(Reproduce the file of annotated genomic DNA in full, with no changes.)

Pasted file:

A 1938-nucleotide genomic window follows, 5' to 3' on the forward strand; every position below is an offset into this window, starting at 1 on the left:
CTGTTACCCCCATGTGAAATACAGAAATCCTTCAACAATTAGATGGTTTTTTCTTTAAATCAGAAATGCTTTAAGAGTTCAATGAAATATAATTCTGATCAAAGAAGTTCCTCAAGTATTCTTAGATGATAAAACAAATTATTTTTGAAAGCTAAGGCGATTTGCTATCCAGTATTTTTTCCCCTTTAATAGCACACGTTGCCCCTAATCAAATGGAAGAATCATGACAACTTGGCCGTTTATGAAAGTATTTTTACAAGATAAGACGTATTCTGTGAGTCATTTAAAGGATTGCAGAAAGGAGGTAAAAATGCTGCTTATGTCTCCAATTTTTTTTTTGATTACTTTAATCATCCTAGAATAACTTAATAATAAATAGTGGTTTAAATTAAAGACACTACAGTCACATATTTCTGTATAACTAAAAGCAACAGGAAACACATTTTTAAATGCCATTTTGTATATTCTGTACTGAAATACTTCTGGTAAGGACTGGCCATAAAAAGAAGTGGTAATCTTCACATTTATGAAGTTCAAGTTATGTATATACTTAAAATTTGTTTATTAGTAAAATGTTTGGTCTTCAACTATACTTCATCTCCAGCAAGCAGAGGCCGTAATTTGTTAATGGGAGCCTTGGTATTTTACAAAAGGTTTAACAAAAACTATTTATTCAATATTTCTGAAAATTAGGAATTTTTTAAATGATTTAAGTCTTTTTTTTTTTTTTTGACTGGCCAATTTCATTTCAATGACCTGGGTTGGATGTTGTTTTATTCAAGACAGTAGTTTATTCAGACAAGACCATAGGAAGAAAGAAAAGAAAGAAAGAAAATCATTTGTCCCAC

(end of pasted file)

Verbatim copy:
A 1938-nucleotide genomic window follows, 5' to 3' on the forward strand; every position below is an offset into this window, starting at 1 on the left:
CTGTTACCCCCATGTGAAATACAGAAATCCTTCAACAATTAGATGGTTTTTTCTTTAAATCAGAAATGCTTTAAGAGTTCAATGAAATATAATTCTGATCAAAGAAGTTCCTCAAGTATTCTTAGATGATAAAACAAATTATTTTTGAAAGCTAAGGCGATTTGCTATCCAGTATTTTTTCCCCTTTAATAGCACACGTTGCCCCTAATCAAATGGAAGAATCATGACAACTTGGCCGTTTATGAAAGTATTTTTACAAGATAAGACGTATTCTGTGAGTCATTTAAAGGATTGCAGAAAGGAGGTAAAAATGCTGCTTATGTCTCCAATTTTTTTTTTGATTACTTTAATCATCCTAGAATAACTTAATAATAAATAGTGGTTTAAATTAAAGACACTACAGTCACATATTTCTGTATAACTAAAAGCAACAGGAAACACATTTTTAAATGCCATTTTGTATATTCTGTACTGAAATACTTCTGGTAAGGACTGGCCATAAAAAGAAGTGGTAATCTTCACATTTATGAAGTTCAAGTTATGTATATACTTAAAATTTGTTTATTAGTAAAATGTTTGGTCTTCAACTATACTTCATCTCCAGCAAGCAGAGGCCGTAATTTGTTAATGGGAGCCTTGGTATTTTACAAAAGGTTTAACAAAAACTATTTATTCAATATTTCTGAAAATTAGGAATTTTTTAAATGATTTAAGTCTTTTTTTTTTTTTTTGACTGGCCAATTTCATTTCAATGACCTGGGTTGGATGTTGTTTTATTCAAGACAGTAGTTTATTCAGACAAGACCATAGGAAGAAAGAAAAGAAAGAAAGAAAATCATTTGTCCCAC